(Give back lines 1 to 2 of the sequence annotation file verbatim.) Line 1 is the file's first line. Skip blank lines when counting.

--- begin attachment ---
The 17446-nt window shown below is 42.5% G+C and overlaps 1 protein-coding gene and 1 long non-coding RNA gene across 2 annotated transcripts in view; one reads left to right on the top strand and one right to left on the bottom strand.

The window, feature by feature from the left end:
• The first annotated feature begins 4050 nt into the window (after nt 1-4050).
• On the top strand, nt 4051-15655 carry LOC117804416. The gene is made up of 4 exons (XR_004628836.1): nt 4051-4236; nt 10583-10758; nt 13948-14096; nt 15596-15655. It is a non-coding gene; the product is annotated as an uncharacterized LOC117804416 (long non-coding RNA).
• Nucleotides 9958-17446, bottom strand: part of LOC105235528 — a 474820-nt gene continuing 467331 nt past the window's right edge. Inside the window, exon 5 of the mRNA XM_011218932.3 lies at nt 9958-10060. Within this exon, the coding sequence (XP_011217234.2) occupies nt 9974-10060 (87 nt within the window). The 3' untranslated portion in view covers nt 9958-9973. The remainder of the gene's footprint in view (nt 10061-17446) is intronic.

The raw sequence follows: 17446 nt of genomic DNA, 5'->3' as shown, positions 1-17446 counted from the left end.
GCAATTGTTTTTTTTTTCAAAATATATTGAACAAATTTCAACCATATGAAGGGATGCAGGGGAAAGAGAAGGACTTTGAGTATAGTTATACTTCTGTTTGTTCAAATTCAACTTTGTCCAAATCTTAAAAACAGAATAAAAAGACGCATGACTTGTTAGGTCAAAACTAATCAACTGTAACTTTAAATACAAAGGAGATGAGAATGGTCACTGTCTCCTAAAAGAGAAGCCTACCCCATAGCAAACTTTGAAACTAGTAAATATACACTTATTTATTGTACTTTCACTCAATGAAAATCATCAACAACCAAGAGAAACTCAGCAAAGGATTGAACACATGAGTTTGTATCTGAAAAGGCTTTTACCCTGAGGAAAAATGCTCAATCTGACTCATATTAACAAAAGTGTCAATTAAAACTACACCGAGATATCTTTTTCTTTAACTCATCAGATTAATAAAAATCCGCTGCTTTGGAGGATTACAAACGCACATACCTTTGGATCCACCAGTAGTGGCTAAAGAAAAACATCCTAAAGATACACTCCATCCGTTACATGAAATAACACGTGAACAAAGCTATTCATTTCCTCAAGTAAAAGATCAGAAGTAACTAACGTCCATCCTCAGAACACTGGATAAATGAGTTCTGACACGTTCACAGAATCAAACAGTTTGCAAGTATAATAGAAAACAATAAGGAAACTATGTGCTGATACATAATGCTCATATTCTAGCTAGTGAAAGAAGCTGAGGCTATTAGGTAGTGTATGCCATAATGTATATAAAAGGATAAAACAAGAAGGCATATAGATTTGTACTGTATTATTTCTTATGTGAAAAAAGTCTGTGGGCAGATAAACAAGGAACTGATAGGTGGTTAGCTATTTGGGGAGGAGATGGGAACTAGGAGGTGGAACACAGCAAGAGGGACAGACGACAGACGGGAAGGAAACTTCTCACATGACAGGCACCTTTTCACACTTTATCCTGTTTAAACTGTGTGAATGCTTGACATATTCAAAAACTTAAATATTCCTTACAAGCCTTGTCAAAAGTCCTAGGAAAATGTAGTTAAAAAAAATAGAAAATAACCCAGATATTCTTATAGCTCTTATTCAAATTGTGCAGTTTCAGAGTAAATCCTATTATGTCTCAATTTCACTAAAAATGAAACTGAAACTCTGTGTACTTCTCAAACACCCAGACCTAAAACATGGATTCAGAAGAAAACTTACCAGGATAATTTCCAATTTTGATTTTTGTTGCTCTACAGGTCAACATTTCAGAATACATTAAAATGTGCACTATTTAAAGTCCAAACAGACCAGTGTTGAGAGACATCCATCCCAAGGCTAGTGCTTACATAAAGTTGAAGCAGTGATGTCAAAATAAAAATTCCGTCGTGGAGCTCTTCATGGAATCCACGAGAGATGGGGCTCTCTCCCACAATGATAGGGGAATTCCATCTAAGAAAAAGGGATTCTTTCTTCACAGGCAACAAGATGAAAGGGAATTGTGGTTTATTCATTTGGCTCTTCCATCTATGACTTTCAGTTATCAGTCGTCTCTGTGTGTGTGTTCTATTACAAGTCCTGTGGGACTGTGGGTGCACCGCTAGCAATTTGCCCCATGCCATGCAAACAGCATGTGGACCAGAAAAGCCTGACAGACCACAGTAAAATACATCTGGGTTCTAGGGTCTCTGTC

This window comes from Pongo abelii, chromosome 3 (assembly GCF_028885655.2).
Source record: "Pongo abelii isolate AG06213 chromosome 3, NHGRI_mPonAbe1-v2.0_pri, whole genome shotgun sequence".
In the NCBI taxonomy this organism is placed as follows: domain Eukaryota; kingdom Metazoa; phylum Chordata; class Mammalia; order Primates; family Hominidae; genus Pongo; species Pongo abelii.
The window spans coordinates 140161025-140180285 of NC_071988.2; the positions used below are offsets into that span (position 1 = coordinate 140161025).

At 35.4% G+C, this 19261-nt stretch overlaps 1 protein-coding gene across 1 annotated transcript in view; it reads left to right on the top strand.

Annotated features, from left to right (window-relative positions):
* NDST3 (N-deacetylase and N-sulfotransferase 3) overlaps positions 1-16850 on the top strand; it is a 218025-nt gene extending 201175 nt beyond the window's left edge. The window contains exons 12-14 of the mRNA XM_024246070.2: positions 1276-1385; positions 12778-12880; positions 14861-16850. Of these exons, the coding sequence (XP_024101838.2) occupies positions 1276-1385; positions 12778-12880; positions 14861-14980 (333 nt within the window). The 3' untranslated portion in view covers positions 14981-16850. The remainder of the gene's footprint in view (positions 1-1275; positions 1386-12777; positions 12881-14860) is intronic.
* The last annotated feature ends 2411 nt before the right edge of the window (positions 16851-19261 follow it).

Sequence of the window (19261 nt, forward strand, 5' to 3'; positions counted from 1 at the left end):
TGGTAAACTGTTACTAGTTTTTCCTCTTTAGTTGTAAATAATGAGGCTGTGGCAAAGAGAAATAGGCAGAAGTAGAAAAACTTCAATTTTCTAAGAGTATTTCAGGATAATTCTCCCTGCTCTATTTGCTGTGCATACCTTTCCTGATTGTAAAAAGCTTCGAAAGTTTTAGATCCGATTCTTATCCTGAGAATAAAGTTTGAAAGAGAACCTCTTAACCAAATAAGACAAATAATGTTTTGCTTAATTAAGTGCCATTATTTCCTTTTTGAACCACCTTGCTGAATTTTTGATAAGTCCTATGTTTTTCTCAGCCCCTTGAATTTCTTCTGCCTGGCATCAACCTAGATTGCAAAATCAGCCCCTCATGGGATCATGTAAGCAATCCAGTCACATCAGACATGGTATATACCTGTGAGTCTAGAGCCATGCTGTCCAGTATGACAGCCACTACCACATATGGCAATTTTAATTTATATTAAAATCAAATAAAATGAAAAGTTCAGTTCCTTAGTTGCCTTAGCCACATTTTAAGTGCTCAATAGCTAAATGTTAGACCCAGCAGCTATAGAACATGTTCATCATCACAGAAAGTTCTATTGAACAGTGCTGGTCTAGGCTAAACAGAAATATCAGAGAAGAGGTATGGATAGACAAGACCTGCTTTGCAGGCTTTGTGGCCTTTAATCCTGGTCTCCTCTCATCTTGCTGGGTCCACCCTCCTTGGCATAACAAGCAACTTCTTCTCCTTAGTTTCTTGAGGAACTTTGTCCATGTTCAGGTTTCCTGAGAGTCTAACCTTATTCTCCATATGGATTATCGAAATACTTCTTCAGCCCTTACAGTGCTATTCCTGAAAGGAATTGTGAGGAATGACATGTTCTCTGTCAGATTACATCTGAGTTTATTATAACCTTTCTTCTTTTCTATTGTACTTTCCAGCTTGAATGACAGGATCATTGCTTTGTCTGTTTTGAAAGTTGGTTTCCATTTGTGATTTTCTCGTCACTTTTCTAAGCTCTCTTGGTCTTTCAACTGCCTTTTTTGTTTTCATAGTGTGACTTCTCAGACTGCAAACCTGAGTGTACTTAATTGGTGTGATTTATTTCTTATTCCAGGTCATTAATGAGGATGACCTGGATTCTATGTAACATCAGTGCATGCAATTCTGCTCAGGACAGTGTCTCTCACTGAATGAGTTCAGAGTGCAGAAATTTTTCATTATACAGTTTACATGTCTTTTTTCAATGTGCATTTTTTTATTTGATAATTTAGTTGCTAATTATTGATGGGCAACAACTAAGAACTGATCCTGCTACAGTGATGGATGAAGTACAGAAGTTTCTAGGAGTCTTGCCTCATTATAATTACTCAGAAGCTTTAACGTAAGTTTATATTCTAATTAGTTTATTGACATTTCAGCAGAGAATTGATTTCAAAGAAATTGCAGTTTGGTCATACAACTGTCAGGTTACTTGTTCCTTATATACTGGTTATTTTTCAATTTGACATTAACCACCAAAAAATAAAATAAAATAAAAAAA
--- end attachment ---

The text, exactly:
The 17446-nt window shown below is 42.5% G+C and overlaps 1 protein-coding gene and 1 long non-coding RNA gene across 2 annotated transcripts in view; one reads left to right on the top strand and one right to left on the bottom strand.

The window, feature by feature from the left end: